There was a youth who was involved in the occult. At one service, the anointing of God came mightily upon the congregation. Demons began to manifest within the teenager and he started convulsing and slithering on the floor like a snake.
After the service, I prayed for him in the church office. He started screaming and let out a loud burp that smelt foul—he had just eaten quite a bit of durian for lunch and so our tiny office was filled with a very strong durian odor. It was so funny! Kong doesn’t like durian at all, and he struggled through the deliverance session.
The demons in this young man were very strong and threw him around the room. He kicked a huge hole into the wall! Back then, we were renting our office space from another church. We had such a hard time explaining to the church elders how a “simple” prayer and counseling session resulted in damage to their office—they weren’t very amused.
You’re also known among the pioneers of CHC for your skills in counseling. What made you so effective?
We are all products of our own experiences. I grew up having dysfunctional neuroses and I’ve struggled with chronic depression most of my life. So, when members share with me their struggles, I really feel a lot for them. I take time to listen to their struggles and when necessary, give my thoughts. Sometimes, all people want is a listening ear. To me, one of the most fulfilling things about serving in church is to help members receive healing in their wounded spirit and recovery from emotional trauma.
When you took the stand in court, you said one reason you came back to Singapore was to tend to the church during this period. How have you done that past five years?
These years, I have worked closely with pastors Aries [Zulkarnain] and Bobby [Chaw] in making executive decisions for the church. (I used to give Bible study to both of them when they were in secondary school!)
We must wisely design programs and organize events that will meet the needs of the people and fulfill the vision of God. Our church today is made up of people from nursing infants to very elderly persons; there is no longer “one size fits all.” Our team constantly gets feedback from our members and we discuss how we can best meet their needs.
I am also personally discipling some of our pastoral staff and lay leaders. I want to train them to be more anointed and wiser in their leadership. The church is as strong as its weakest link, so we must nurture our members to be spiritually focused, mentally strong and emotionally resilient to see CHC through to its next level.
What motivates you in the decisions you make for the church?
A church is not a business; it’s a spiritual family. Our bottom line is not profit but people. I was with Kong from the very beginning. I have seen first-hand how God built up this church from zero, when we had nothing in our pockets. Our greatest assets then were our people. We wholly believed in God’s power and faithfulness, and in His vision for us as a church. Against all odds, we built a ministry that has blessed a generation. We need to get that back.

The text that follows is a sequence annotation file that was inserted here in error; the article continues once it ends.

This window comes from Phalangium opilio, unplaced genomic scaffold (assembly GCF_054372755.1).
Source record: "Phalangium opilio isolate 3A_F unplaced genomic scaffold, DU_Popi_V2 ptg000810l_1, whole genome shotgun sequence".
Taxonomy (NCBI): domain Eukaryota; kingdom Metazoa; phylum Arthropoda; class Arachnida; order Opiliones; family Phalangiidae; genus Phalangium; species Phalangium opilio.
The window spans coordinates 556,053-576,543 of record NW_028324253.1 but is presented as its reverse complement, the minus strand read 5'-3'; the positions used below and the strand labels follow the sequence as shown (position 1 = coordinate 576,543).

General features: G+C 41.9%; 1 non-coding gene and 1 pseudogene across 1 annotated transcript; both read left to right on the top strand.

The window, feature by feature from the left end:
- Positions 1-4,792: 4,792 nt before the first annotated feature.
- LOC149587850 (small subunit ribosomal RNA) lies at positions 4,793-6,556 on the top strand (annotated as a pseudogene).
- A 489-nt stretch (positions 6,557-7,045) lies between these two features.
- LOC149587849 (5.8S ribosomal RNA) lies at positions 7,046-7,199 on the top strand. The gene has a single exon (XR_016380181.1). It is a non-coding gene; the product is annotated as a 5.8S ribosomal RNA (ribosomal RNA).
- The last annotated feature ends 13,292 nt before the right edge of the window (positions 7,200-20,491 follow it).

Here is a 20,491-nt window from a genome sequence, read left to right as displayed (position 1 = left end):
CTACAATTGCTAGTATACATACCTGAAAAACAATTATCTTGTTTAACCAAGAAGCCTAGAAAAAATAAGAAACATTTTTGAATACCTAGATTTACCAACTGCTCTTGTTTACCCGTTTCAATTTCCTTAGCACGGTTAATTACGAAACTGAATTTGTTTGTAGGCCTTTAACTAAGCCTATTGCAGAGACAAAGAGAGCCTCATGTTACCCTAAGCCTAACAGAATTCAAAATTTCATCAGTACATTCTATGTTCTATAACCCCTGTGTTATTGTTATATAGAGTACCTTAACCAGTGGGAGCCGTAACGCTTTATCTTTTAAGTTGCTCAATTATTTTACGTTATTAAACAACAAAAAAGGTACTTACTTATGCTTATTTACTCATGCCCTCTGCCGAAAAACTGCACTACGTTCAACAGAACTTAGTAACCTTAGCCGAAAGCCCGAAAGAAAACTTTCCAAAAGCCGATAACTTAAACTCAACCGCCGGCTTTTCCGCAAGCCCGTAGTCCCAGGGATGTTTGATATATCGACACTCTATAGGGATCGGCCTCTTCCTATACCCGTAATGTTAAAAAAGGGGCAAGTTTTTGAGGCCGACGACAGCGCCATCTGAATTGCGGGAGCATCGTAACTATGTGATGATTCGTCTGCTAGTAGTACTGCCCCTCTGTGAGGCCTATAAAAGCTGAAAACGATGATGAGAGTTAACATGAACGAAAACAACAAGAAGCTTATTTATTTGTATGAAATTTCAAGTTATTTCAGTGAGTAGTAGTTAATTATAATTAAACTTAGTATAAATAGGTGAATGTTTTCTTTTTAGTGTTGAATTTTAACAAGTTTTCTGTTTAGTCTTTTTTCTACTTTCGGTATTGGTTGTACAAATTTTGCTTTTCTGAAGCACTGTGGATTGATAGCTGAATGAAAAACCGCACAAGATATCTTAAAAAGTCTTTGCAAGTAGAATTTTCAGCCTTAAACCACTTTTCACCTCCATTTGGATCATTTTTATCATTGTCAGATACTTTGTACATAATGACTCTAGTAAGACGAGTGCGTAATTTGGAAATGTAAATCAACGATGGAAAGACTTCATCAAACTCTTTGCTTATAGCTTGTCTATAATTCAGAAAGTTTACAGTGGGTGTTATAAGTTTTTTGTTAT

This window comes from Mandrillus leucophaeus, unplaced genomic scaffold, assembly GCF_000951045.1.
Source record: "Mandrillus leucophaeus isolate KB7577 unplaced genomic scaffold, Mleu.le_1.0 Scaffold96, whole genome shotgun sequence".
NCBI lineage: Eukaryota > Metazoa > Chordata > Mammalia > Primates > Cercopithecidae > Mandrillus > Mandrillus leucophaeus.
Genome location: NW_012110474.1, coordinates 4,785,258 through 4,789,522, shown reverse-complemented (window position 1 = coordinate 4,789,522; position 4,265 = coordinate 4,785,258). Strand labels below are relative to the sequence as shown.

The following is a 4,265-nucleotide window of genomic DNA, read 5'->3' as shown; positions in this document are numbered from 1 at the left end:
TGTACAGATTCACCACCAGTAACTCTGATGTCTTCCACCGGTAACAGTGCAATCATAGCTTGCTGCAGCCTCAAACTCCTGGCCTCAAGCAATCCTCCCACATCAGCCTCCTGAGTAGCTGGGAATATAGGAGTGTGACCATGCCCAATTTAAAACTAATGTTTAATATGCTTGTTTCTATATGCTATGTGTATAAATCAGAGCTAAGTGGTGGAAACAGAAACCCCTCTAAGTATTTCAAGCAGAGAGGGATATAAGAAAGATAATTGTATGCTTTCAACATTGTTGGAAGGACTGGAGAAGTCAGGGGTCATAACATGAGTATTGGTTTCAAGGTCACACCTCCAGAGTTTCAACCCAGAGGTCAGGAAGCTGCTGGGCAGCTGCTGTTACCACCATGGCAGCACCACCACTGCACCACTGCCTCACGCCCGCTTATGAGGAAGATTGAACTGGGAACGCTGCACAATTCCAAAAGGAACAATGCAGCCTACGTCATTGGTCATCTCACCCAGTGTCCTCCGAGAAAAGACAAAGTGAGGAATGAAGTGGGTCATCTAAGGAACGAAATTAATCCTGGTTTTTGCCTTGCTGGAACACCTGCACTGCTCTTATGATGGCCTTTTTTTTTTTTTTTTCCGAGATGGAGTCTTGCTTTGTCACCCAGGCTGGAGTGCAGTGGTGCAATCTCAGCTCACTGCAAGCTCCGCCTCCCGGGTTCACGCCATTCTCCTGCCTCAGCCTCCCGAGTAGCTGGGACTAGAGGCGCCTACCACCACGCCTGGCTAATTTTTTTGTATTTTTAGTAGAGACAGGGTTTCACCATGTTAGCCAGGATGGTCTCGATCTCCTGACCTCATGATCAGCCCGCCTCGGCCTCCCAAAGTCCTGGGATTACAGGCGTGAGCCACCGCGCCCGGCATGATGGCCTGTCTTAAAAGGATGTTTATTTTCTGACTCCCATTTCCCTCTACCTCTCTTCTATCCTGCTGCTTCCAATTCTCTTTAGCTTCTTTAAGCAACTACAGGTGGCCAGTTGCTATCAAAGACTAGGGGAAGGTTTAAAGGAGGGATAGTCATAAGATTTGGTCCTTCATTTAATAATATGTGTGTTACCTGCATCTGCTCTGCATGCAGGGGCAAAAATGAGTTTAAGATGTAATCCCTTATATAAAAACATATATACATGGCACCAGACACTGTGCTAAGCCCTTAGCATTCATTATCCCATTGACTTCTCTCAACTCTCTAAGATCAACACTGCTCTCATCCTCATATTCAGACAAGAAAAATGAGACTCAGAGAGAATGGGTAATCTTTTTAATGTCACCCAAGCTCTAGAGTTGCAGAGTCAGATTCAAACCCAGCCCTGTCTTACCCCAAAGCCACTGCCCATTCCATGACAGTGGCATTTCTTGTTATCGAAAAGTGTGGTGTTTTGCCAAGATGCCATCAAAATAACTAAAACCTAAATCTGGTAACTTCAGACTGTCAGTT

Due to the ongoing trial, it’s a fact that we have lost members over the past five years. Our church finances have declined due to the drop in tithes and offerings collected; staff and volunteers’ morale has also been affected. My focus is to build up the spiritual morale of the staff, the volunteers and the members. I want to inspire them to keep loving God and loving one another, and to strengthen the bond of love we have built over the years. If we stay united, we are immovable.
As co-founder of CHC, how do feel the leadership (including the zone leaders and CGLs) has evolved over the years—in both good and bad ways?
Because of the size of our church, Kong and I no longer know each leader by name or have close proximity and time with them as compared to the early years when our church first started. We are still trying to get to know as many leaders as we can.
However, we do sense the love and unity from the leaders and CGLs whenever we come together. Kong and I are especially grateful to the zone leaders and CGLs who have chosen to stay with us as we journeyed through these past five years of very intense trials and tribulations. Our challenges ahead are still great, but we have all grown stronger and deeper in our spiritual maturity and as a church family.
Having passed its Silver Jubilee last year, CHC is now in its next era. What does the future hold?
I sincerely believe that our best years are still ahead of us. We must know that trials and tribulation are part and parcel of revival. Kong and I are waiting to see all the promises of God fulfilled in CHC. I have no doubt we are going to see the greatest revival ever in history, and being City Harvest Church, we want to be a part of it!